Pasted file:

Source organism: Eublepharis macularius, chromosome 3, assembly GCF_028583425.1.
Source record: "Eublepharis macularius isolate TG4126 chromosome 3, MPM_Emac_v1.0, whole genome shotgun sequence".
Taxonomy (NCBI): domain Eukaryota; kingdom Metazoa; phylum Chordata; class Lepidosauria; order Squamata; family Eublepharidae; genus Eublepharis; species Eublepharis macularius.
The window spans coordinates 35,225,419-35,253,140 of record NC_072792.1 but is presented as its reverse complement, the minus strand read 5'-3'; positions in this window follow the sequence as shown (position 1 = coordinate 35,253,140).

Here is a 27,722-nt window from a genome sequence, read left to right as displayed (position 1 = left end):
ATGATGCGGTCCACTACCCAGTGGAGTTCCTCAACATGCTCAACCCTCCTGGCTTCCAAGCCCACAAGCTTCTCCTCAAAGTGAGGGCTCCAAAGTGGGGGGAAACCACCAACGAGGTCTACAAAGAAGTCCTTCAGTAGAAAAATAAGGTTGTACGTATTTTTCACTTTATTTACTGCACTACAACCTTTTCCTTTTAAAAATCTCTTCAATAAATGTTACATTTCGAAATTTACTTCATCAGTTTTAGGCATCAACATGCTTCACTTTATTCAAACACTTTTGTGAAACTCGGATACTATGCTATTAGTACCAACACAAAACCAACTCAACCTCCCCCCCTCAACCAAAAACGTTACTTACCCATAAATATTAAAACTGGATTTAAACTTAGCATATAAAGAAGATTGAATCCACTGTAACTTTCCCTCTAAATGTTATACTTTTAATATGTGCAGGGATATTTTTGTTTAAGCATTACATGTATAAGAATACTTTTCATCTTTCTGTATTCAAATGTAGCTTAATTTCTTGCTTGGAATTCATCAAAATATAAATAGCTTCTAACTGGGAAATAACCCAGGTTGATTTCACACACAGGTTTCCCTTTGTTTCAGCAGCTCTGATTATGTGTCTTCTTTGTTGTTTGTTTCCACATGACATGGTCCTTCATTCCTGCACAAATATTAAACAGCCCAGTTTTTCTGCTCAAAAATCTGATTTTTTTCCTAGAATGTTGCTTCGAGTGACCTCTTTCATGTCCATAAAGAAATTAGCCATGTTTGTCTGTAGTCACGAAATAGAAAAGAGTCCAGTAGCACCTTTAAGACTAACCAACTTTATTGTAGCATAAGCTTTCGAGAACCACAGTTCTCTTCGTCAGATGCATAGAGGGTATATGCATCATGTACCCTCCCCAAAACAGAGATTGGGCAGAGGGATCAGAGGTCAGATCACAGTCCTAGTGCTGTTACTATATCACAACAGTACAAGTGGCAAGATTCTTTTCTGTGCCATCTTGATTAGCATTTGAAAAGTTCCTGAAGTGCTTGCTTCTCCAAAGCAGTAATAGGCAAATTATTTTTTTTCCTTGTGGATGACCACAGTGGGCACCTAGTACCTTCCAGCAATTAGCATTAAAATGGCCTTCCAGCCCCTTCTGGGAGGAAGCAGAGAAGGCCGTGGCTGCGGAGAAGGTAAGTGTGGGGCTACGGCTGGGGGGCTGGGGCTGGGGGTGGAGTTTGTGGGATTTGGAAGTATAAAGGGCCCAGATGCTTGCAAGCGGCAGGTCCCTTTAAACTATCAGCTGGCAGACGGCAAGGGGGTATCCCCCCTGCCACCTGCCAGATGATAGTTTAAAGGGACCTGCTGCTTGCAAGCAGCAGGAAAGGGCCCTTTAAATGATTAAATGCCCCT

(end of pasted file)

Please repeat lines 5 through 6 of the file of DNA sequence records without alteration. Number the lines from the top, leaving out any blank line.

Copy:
Here is a 27,722-nt window from a genome sequence, read left to right as displayed (position 1 = left end):
ATGATGCGGTCCACTACCCAGTGGAGTTCCTCAACATGCTCAACCCTCCTGGCTTCCAAGCCCACAAGCTTCTCCTCAAAGTGAGGGCTCCAAAGTGGGGGGAAACCACCAACGAGGTCTACAAAGAAGTCCTTCAGTAGAAAAATAAGGTTGTACGTATTTTTCACTTTATTTACTGCACTACAACCTTTTCCTTTTAAAAATCTCTTCAATAAATGTTACATTTCGAAATTTACTTCATCAGTTTTAGGCATCAACATGCTTCACTTTATTCAAACACTTTTGTGAAACTCGGATACTATGCTATTAGTACCAACACAAAACCAACTCAACCTCCCCCCCTCAACCAAAAACGTTACTTACCCATAAATATTAAAACTGGATTTAAACTTAGCATATAAAGAAGATTGAATCCACTGTAACTTTCCCTCTAAATGTTATACTTTTAATATGTGCAGGGATATTTTTGTTTAAGCATTACATGTATAAGAATACTTTTCATCTTTCTGTATTCAAATGTAGCTTAATTTCTTGCTTGGAATTCATCAAAATATAAATAGCTTCTAACTGGGAAATAACCCAGGTTGATTTCACACACAGGTTTCCCTTTGTTTCAGCAGCTCTGATTATGTGTCTTCTTTGTTGTTTGTTTCCACATGACATGGTCCTTCATTCCTGCACAAATATTAAACAGCCCAGTTTTTCTGCTCAAAAATCTGATTTTTTTCCTAGAATGTTGCTTCGAGTGACCTCTTTCATGTCCATAAAGAAATTAGCCATGTTTGTCTGTAGTCACGAAATAGAAAAGAGTCCAGTAGCACCTTTAAGACTAACCAACTTTATTGTAGCATAAGCTTTCGAGAACCACAGTTCTCTTCGTCAGATGCATAGAGGGTATATGCATCATGTACCCTCCCCAAAACAGAGATTGGGCAGAGGGATCAGAGGTCAGATCACAGTCCTAGTGCTGTTACTATATCACAACAGTACAAGTGGCAAGATTCTTTTCTGTGCCATCTTGATTAGCATTTGAAAAGTTCCTGAAGTGCTTGCTTCTCCAAAGCAGTAATAGGCAAATTATTTTTTTTCCTTGTGGATGACCACAGTGGGCACCTAGTACCTTCCAGCAATTAGCATTAAAATGGCCTTCCAGCCCCTTCTGGGAGGAAGCAGAGAAGGCCGTGGCTGCGGAGAAGGTAAGTGTGGGGCTACGGCTGGGGGGCTGGGGCTGGGGGTGGAGTTTGTGGGATTTGGAAGTATAAAGGGCCCAGATGCTTGCAAGCGGCAGGTCCCTTTAAACTATCAGCTGGCAGACGGCAAGGGGGTATCCCCCCTGCCACCTGCCAGATGATAGTTTAAAGGGACCTGCTGCTTGCAAGCAGCAGGAAAGGGCCCTTTAAATGATTAAATGCCCCT